Before any work began, Sam needed to formulate a plan. He laughed as he told us, “My wife jokes because, she comes out to the barn to see what I am up to, and sometimes, she would find me just staring at the car.”
Sam is a fabricator by trade, so one of the first things he tackled was the frame, “I started by cutting and removing the front portion of the frame at the firewall. I then built my own frame section and ladder bars.” Giving the car that iconic nose-in-the-air stance is a solid front axle and leaf springs from Speedway Motors. Speedway also got the nod for supplying the disc brakes up front.
Inside the car, you might think Sam went a little overboard, but let’s face it, where will he and his wife, Jennifer, spend most of their time? Although the couple don’t plan to make long trips in the car, they still wanted a modicum of comfort. Making sure they have a comfortable place to park their derrieres, a pair of Procar seats are bolted to the floor to hold down the new Danchuk-acquired carpeting. Other than that, amenities include…who are we trying to kid. It’s a gasser, what more does it need?
A gasser isn’t really a gasser unless it’s got something under the hood that can immediately turn the vintage tires into smoldering asphalt Crayons at will. “I already had the engine for it,” stated Sam. “I had gotten the engine from my dad a few years earlier to use in another project.” That gifted tire-fryer is a 331 cubic-inch small-block, that features a GM, steel crankshaft, and Eagle connecting rods. The squeeze is applied to each cylinder via a set of forged TRW pistons that make an 8.5:1 compression ratio. Spinning in the center cavity of the block is an Isky flat-tappet camshaft with .535/.535-inch lift and 290 degrees of duration at .050-inch lift. Finally, Pro-Filer aluminum heads and the requisite Weiand 6-71 huffer with twin 600 cfm Holley double pumpers round out the parts list.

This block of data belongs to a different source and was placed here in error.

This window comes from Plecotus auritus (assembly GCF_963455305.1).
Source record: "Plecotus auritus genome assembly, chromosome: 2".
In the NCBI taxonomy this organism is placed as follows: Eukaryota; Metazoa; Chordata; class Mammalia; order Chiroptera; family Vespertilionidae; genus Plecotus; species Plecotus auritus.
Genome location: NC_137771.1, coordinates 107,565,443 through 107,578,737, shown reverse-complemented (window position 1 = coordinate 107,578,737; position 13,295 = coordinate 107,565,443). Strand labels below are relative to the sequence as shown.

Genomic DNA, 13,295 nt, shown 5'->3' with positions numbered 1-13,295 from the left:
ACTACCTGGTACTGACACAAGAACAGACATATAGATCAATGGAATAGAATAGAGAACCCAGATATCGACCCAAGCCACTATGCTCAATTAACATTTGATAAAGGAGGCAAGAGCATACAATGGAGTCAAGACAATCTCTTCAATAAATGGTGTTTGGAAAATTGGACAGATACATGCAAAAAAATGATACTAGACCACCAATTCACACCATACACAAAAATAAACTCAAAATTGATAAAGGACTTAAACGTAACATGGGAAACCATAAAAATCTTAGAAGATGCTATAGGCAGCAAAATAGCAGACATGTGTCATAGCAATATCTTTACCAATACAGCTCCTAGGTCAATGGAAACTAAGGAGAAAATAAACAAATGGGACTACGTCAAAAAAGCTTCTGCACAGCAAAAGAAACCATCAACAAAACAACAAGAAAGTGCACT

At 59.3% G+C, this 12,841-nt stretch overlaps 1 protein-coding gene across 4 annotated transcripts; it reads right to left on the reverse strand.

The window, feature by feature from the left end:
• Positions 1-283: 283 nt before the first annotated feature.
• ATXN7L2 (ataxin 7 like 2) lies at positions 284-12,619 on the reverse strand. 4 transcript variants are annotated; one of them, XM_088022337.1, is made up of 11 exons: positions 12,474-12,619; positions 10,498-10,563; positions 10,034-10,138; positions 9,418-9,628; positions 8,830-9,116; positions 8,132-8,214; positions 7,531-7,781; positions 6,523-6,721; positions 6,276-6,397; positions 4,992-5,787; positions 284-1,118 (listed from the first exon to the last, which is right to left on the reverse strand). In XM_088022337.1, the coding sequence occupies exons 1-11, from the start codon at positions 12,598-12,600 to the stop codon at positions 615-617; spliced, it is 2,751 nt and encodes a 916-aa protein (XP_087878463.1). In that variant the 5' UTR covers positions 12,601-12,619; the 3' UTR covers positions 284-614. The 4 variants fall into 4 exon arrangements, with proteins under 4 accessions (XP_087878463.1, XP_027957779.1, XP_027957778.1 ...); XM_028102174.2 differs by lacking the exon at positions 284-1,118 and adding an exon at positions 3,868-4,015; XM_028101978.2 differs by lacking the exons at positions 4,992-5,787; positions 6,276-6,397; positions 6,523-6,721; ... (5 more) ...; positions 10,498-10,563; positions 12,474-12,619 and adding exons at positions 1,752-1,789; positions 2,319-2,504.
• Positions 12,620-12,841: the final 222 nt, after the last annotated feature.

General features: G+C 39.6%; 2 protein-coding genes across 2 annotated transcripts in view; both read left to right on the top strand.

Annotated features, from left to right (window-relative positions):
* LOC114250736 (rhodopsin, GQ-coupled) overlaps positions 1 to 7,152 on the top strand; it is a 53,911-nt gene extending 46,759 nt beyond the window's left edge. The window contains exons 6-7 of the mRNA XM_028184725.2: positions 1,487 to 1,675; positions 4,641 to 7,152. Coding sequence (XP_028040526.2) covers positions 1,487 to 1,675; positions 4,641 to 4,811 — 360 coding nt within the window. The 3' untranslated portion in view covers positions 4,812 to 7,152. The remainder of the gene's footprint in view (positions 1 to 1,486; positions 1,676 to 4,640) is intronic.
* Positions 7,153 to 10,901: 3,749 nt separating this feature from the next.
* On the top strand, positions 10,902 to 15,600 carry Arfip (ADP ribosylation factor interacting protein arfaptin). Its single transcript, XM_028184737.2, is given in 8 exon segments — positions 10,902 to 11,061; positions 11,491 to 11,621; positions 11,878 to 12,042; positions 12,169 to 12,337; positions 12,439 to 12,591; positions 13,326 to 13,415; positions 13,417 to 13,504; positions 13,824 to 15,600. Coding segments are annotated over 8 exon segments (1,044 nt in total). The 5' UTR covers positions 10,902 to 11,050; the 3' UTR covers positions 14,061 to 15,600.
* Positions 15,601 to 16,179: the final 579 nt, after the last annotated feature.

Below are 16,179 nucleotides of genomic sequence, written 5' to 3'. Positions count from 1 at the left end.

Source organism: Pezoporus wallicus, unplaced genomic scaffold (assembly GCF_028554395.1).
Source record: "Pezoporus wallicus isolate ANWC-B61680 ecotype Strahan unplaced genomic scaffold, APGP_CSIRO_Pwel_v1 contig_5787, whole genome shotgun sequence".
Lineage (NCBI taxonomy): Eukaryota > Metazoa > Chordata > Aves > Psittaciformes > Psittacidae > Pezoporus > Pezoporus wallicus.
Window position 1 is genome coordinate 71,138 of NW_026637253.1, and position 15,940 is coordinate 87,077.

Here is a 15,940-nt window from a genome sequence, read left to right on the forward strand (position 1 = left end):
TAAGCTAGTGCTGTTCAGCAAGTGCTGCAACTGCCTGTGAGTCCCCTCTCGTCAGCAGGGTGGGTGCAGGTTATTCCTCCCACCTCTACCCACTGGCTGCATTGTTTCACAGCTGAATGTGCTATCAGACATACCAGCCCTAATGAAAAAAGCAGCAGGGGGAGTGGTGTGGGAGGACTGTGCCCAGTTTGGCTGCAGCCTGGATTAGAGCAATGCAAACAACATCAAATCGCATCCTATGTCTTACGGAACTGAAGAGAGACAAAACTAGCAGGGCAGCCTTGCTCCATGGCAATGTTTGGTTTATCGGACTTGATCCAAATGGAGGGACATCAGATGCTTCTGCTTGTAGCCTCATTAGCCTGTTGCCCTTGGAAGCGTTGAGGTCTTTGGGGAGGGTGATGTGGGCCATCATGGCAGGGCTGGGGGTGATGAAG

In true vintage race car fashion, Sam is happy to row his own gears via a Mr. Gasket Vertigate shifter bolted to a Borg-Warner T10 transmission. Keeping the dependability factor in check, a 12-bolt rear is filled with a spool and 5.13 gears. It might not be great for long distance driving, but, damn, it’s gotta be a blast to drive.
That brings us to the patina-slathered exterior. “Currently, I am stuck trying to figure out what I should do with the body. I struggle with whether to leave it in the current state or to paint it. I have had so many people tell me to leave it just the way it is, so for now, I am just enjoying taking it to car shows,” Sam was happy to say.
It might have taken Sam a long time to finally get the inspiration he need to build the car he really wanted. But in the end, the ’55 has everything it needs to be an enjoyable car that can surely hit the road on occasion, feel right at home at any cruise night, and eventually, the drag strip. Sam finished by saying, “The more things I can make just a little bit different, the more I am inspired. I think down the road it may have to hit the drag strip, like I said always thinking of what to do next….”